Conservativism will remain, of course; though it will end up implicitly accepting everything that 20C liberalism stood for.

Conservatism is not an ideology, it’s an attitude. In every society there are people who prefer the current status quo. The people who in China support the there present system, would be conservative GOP supporters if they were born and raised in the USA. Too many people confuse conservatism with reactionary thought. Basically there are two types of conservatism: the first one, and I believe also the most common, stems from an attachment to a comfortable present situation and a fear for the unknown. The second type of conservatism is the result of a certain scepticism about the ability of man to change society deliberately. For these reasons we can see that if society changes conservatism also change, conservatives will defend the new status quo. Conclusion: Rosenfelder is basically right, I think. 

Acceptance of gays and lesbians will be mainstream in a generation, and will spread to the conservative churches by the end of the century.

I hope that Rosenfelder is right, and this will not only limited to the Western world. But I a little bit pessimistic in regard of this prediction, in my own country [1] there is increase of anti-gay sentiments in some parts of the population. Remember that homosexuality was accepted in classic antiquity, but became unaccepted when Christianity took over Europe. What I mean to say is that social attitudes towards gays and lesbians can change quite rapidly in a century.

Collectivism will come back in a big way… but not for another generation, and Americans won’t be the ones to develop it.

Since human has evolved as social animals, human civilization has always been characterized by some sort of collectivism. This simple and plain fact is usually ignored by “libertarians”, and the social nature of humans is also the fundamental reason why “libertarianism” will never succeed, anywhere on this planet. Due to the “individualistic” nature of American society, “collectivism” is a filthy word in the USA, while the rest of the world is more the less collectivist. The emergence of new forms of collectivism is inevitable [2], but I do agree with Rosenfelder that Americans will not take the lead in these developments. See for instance the discussion about “Obamacare”, which is according the West-European standards actually quite moderate. The most likely places where these new brands of collectivism will be developed are Europe, Asia and South-America. Personally I think there will be a collectivist revival in a post-aging Europe.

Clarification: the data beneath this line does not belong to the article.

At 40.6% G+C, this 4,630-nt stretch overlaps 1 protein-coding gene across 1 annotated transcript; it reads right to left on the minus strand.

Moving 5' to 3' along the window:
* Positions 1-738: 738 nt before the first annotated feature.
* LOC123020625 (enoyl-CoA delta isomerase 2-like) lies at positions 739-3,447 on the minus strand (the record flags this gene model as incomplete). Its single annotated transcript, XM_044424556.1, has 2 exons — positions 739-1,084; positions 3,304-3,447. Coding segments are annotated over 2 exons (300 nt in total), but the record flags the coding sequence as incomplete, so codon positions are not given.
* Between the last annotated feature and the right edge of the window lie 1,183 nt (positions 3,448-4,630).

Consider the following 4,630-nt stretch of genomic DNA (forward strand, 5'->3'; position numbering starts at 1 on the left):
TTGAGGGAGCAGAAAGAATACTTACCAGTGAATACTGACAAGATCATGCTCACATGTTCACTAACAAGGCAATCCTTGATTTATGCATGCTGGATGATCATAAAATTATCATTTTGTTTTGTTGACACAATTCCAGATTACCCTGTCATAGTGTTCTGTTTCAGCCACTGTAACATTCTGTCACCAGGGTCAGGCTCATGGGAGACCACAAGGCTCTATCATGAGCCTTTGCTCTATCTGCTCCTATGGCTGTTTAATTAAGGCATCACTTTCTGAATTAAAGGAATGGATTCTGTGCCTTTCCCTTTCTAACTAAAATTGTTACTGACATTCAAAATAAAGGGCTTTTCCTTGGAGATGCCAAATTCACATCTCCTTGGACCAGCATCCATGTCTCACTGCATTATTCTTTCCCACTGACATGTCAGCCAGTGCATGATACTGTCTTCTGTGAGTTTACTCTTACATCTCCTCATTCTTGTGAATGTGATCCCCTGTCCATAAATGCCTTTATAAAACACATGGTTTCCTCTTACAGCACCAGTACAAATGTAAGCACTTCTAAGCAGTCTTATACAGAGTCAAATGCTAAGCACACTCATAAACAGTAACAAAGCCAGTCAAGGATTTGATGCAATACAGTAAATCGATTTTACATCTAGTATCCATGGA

New forms of democratic government will be devised (again, not here; probably in Europe) that prevent the tyranny of the majority.

One possible alternative for a new form of democracy is the random selection of legislators. This would eliminate the need for elections, and also make electoral campaigns obsolete. In which case the problem of the influence of campaign donors on policy making would disappear. In order to reduce the risk of the tyranny of the majority, we can demand that these new legislatures can only make laws by super-majorities. If more votes are needed for a law to get passes, it would more difficult make oppressing legislation.  A further addition would be the requirement that legislator should always vote by secret ballot, this would reduce the possibility of legislators being bribed by so-called lobbyists.